…don’t say anything at all. This is one of the first lessons most people learn as preschoolers. If they continued to say negative things about others, there were usually consequences, like a timeout or their favourite toy was taken away. This is how most people learned to communicate with others in an appropriate way.
Unfortunately, it seems like some owners could use a refresher on this basic rule. I frequently hear of owners, managers, directors, or staff being harassed by an owner calling them inappropriate names, yelling at them, or using vulgar language. In some cases, the owner may not know they are being offensive, but in most cases, they do. Maybe they think there are no consequences for their inappropriate behaviour now that they are adults. Afterall, who is going to give them a timeout or take away their favourite toy? There are no condo police.
Fortunately, a recent case suggests that there are consequences for owners who choose to harass others living or working in the condominium.
A recent case involved an owner who regularly engaged in conduct that the judge found to be “antisocial, degrading and harassing” of the condominium’s staff. The owner referred to others working in the building as “obscenely obese”, “massive hulk”, and “tubbo”. She apparently thought that this was an appropriate way to get the attention of the staff when she felt there was an issue that needed to be addressed. The harassment was so frequent and abusive that a protocol was developed that limited her communications with staff to email; she was not to visit the management office. Unfortunately, she continued to be offensive in the frequent emails she sent to staff.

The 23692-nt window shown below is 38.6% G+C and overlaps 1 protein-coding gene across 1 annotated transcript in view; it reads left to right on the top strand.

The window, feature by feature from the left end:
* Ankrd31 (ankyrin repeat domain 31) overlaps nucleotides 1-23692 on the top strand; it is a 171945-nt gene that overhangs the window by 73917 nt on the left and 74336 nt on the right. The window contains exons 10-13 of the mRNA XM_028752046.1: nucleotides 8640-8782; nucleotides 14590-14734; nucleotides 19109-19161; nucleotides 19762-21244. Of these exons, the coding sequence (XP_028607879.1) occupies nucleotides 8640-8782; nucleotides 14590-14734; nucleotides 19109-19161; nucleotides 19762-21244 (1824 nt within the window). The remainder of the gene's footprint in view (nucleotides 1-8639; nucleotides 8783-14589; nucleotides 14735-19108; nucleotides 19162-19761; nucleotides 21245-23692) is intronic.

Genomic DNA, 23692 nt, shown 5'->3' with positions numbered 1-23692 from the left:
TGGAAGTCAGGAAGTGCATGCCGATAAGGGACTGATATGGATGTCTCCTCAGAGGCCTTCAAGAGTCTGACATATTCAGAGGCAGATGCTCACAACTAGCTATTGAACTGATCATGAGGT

The court reviewed the applicable law.
Section 117 of the Condominium Act, 1998 prohibits a person from carrying on an activity if it is likely to damage the property or cause injury to an individual. “Injury” includes psychological harm. The condominium’s rules also prohibited “immoral, improper, offensive, or unlawful use” of the property. Section 17(3) of the Act required the condominium to take reasonable steps to ensure that she complied with the Act, declaration, by-laws and rules.
The judge also found that the conduct of the owner constituted workplace harassment as it was “a course of vexatious comment or conduct against a worker in a workplace that is known or ought reasonably to be known to be unwelcome.” In another case, a condominium owner’s harassing language was found to constitute workplace harassment, which the condominium had a duty to protect its workers from.
The judge found in favour of the condominium and ordered that the owner:
- control her behaviour and her manner of communicating with the employees or representatives of the condominium.
- refrain from abusing, harassing, threatening or intimidating any employee or representative of the condominium.
- pay costs to the condominium in the amount of $20,000.
Hopefully, this case will serve as a warning to other owners who frequently harass other members of the condominium community.